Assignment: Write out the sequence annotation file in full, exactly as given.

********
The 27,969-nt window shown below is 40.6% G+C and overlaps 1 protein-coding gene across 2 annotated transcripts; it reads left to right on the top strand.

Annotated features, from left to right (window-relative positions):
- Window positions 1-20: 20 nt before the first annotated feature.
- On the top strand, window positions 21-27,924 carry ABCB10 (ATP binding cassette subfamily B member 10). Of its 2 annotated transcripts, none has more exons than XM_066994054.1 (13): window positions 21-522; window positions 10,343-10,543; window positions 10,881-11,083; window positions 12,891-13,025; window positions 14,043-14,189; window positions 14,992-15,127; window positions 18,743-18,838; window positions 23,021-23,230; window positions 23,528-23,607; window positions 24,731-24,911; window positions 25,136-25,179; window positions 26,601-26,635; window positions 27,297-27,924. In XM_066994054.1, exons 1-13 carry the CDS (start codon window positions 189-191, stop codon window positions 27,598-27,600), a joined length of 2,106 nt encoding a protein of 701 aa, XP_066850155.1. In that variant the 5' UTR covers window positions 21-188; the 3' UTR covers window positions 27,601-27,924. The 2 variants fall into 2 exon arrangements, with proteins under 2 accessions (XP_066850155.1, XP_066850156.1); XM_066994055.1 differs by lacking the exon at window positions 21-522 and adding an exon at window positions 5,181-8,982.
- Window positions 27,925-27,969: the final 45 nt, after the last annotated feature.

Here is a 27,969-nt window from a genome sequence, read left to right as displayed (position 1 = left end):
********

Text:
The 27,969-nt window shown below is 40.6% G+C and overlaps 1 protein-coding gene across 2 annotated transcripts; it reads left to right on the top strand.

Annotated features, from left to right (window-relative positions):
- Window positions 1-20: 20 nt before the first annotated feature.
- On the top strand, window positions 21-27,924 carry ABCB10 (ATP binding cassette subfamily B member 10). Of its 2 annotated transcripts, none has more exons than XM_066994054.1 (13): window positions 21-522; window positions 10,343-10,543; window positions 10,881-11,083; window positions 12,891-13,025; window positions 14,043-14,189; window positions 14,992-15,127; window positions 18,743-18,838; window positions 23,021-23,230; window positions 23,528-23,607; window positions 24,731-24,911; window positions 25,136-25,179; window positions 26,601-26,635; window positions 27,297-27,924. In XM_066994054.1, exons 1-13 carry the CDS (start codon window positions 189-191, stop codon window positions 27,598-27,600), a joined length of 2,106 nt encoding a protein of 701 aa, XP_066850155.1. In that variant the 5' UTR covers window positions 21-188; the 3' UTR covers window positions 27,601-27,924. The 2 variants fall into 2 exon arrangements, with proteins under 2 accessions (XP_066850155.1, XP_066850156.1); XM_066994055.1 differs by lacking the exon at window positions 21-522 and adding an exon at window positions 5,181-8,982.
- Window positions 27,925-27,969: the final 45 nt, after the last annotated feature.

Here is a 27,969-nt window from a genome sequence, read left to right as displayed (position 1 = left end):